Feature and specification comparison

Finally our now standard feature and specification comparison table. As noted above the DSC-R1 compares favorably to these 'entry level' digital SLR's, but in equal terms disappoints with issues which were designed into the camera such as continuous shooting capability, size of RAW files, the lack of an orientation sensor, the inability to delete images in record review and the power-to-shot delay.

 
Sony DSC-R1

Canon EOS 350D

Olympus E-500 EVOLT
Announced 8 Sep 05 17 Feb 05 26 Sep 05
Review You are here Click here Click here
Body Plastic Plastic Plastic
Sensor type 10 megapixel CMOS 8 megapixel CMOS 8 megapixel CCD
Sensor size 21.5 x 14.4 mm 22.2 x 14.8 mm 17.3 x 13.0 mm
Dust protection None None Supersonic Wave Filter
Lens mount n/a (non-removable lens) Canon EF / EF-S Four Thirds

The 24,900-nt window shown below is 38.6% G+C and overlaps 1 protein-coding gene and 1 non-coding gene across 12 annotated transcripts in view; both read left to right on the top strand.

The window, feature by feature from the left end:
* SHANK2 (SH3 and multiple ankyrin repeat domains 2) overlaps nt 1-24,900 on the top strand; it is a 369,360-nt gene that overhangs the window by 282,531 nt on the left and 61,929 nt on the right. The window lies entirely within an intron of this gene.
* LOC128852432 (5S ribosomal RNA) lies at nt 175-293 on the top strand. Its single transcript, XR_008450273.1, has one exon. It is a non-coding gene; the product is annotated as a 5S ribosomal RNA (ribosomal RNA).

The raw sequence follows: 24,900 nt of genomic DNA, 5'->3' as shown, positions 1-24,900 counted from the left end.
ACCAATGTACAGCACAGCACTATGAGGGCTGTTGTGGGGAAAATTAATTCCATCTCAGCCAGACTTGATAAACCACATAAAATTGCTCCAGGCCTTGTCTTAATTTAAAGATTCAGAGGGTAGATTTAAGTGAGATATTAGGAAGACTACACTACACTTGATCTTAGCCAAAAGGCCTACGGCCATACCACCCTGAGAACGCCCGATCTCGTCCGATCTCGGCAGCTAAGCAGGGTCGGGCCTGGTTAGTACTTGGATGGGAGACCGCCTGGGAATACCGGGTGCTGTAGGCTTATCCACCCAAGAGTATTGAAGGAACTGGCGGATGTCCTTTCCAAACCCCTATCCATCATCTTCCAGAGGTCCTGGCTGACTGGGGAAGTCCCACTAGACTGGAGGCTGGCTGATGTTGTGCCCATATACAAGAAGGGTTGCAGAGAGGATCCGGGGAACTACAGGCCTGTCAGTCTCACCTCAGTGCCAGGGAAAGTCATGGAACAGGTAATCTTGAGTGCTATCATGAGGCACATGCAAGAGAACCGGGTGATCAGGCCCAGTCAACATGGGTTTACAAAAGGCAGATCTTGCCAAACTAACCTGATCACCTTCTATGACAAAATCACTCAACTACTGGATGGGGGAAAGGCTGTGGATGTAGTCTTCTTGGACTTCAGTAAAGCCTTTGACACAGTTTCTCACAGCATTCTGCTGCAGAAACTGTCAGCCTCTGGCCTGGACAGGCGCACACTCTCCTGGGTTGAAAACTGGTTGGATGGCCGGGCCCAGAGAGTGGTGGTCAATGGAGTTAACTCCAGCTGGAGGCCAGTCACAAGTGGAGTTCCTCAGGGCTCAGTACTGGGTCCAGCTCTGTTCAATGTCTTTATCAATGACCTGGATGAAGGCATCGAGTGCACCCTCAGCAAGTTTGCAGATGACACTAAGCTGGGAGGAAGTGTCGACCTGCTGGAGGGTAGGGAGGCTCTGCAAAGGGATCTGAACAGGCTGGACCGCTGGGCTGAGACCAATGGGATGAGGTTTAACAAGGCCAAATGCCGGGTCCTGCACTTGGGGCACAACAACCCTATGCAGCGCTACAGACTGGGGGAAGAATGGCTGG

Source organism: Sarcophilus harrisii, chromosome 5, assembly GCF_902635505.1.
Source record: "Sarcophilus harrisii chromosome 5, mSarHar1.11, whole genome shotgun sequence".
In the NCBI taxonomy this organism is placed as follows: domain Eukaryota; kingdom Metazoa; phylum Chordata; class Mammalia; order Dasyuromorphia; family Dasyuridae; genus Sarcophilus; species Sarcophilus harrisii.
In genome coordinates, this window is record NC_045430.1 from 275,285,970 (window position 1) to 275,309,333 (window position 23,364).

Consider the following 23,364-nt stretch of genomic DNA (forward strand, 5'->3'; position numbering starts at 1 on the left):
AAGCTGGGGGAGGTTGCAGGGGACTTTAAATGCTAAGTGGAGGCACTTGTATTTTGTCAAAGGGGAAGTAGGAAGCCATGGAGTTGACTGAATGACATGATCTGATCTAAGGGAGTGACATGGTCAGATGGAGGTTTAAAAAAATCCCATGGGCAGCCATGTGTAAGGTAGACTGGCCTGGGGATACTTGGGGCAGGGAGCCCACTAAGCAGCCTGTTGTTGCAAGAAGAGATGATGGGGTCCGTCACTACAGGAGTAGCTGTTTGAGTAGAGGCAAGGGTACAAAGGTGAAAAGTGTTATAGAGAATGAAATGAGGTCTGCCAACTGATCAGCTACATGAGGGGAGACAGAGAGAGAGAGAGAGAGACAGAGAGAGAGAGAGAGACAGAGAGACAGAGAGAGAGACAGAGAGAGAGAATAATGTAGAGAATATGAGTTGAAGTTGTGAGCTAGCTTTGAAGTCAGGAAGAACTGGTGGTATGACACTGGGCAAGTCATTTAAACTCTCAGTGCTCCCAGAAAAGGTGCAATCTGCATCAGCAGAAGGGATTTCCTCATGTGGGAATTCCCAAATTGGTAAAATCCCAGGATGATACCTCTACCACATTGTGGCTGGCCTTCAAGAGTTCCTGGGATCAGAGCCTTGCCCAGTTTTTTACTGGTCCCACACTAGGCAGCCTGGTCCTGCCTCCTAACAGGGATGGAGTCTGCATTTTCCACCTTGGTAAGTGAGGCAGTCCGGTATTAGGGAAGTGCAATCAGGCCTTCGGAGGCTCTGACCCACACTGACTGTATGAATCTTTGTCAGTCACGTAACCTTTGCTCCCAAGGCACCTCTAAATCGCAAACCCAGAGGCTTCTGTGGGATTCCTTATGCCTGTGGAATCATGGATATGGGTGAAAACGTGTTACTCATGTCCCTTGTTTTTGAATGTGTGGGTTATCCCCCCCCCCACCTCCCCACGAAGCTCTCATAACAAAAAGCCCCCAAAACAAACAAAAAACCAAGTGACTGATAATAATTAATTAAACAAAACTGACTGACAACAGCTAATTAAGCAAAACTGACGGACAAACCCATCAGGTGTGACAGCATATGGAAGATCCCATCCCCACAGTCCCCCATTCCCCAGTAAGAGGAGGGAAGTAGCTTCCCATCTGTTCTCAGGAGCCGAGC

FOV crop n/a 1.6x 2.0x (Four Thirds)
Shading comp. No No Yes, optional
Modes Auto, P, S, A, M, 4 preset scene Auto, P, A, S, M, A-DEP, 6 preset scene Auto, P, S, A, M, 5 preset scene (15 via menu)
Image formats JPEG, RAW JPEG, RAW JPEG, TIFF, RAW
RAW+JPEG One RAW, One JPEG One RAW, One JPEG One RAW, One JPEG
Image params Auto
Sharpness (3 settings)
Tone (4 settings)
Saturation (3 settings)
Contrast (5 settings)
Sharpness (5 settings)
Saturation (5 settings)
Color tone (5 settings)
3 preset parameter sets
Gradation (3 settings)
Saturation (5 settings)
Contrast (5 settings)
Sharpness (5 settings)
5 preset parameter sets
Color space sRGB (2), Adobe RGB sRGB, Adobe RGB sRGB, Adobe RGB